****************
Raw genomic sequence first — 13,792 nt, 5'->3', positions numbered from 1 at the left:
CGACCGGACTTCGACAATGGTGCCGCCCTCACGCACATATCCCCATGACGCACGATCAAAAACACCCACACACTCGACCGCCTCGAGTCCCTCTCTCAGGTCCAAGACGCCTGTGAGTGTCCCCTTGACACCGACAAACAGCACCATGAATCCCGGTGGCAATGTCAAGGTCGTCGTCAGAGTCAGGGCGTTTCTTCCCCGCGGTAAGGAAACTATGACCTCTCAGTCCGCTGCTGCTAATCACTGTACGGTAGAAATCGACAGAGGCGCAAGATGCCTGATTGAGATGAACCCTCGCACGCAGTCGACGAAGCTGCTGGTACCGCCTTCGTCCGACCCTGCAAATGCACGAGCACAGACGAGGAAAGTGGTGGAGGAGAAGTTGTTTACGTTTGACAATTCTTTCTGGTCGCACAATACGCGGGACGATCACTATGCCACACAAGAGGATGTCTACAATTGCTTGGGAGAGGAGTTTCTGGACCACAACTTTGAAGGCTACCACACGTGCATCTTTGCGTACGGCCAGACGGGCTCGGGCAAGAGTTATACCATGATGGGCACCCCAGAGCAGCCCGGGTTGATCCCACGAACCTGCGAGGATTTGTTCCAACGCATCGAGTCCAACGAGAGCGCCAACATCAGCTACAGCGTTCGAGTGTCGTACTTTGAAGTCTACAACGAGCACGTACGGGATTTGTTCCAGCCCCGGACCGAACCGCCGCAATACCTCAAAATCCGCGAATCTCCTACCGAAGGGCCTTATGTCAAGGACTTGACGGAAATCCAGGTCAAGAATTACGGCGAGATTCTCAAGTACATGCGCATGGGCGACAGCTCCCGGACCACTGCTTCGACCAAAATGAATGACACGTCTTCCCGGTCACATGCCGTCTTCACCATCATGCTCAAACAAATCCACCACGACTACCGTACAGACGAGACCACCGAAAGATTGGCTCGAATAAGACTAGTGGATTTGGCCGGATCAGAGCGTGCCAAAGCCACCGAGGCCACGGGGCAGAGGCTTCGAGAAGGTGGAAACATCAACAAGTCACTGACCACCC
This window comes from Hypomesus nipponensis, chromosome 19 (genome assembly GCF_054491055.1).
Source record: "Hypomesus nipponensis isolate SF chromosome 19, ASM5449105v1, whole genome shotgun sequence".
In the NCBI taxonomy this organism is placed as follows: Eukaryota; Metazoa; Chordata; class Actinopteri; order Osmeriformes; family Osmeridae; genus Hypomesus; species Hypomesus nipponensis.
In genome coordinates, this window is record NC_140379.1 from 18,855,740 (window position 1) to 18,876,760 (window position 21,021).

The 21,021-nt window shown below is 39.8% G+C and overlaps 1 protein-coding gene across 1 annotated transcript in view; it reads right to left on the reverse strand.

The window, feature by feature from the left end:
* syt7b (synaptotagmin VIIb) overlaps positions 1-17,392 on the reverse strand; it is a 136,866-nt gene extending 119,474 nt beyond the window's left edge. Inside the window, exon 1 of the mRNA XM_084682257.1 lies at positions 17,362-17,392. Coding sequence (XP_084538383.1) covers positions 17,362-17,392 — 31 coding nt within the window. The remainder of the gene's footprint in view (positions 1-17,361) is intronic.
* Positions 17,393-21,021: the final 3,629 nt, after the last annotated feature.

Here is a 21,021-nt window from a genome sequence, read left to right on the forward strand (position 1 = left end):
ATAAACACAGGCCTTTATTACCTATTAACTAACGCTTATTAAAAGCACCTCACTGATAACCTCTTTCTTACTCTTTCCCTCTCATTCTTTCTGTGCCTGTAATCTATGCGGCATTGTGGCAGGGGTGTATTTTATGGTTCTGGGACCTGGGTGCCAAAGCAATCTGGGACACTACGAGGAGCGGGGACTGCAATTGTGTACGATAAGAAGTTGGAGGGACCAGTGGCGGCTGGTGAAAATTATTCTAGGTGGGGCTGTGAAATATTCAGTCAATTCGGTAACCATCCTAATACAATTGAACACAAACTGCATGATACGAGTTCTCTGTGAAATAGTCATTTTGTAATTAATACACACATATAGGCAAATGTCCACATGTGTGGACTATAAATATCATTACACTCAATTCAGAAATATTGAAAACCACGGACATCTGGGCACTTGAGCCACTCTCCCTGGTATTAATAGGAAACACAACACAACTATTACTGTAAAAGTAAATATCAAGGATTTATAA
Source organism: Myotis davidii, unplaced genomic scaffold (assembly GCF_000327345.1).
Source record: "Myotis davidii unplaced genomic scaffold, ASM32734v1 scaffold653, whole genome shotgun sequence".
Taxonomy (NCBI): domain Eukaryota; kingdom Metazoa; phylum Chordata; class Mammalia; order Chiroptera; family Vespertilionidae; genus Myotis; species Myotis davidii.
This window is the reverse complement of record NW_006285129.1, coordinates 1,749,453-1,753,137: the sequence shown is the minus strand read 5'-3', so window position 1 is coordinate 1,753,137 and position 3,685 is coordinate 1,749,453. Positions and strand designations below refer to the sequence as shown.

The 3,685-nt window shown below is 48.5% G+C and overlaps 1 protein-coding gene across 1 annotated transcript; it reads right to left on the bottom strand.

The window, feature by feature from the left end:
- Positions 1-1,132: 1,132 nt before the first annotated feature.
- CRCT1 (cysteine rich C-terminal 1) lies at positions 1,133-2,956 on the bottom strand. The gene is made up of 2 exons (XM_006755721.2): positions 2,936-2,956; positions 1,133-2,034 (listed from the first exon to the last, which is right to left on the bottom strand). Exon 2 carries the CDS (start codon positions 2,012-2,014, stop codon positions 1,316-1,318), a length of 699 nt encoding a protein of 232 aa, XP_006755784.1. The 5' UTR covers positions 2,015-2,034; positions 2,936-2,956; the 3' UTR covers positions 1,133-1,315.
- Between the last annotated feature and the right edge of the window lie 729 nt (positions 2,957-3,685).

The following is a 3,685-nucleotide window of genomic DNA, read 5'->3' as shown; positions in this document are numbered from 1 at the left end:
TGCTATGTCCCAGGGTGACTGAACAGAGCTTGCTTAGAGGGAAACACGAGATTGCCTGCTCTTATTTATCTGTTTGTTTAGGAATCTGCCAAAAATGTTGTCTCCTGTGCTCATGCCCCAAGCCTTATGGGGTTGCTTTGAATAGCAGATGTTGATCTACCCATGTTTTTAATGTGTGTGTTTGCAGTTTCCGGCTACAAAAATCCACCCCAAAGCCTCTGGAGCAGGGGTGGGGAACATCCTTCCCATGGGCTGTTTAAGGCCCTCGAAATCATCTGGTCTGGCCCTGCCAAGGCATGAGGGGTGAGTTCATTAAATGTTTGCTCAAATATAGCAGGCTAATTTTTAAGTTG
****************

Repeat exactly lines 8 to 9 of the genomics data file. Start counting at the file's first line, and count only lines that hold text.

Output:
The window, feature by feature from the left end:
* syt7b (synaptotagmin VIIb) overlaps positions 1-17,392 on the reverse strand; it is a 136,866-nt gene extending 119,474 nt beyond the window's left edge. Inside the window, exon 1 of the mRNA XM_084682257.1 lies at positions 17,362-17,392. Coding sequence (XP_084538383.1) covers positions 17,362-17,392 — 31 coding nt within the window. The remainder of the gene's footprint in view (positions 1-17,361) is intronic.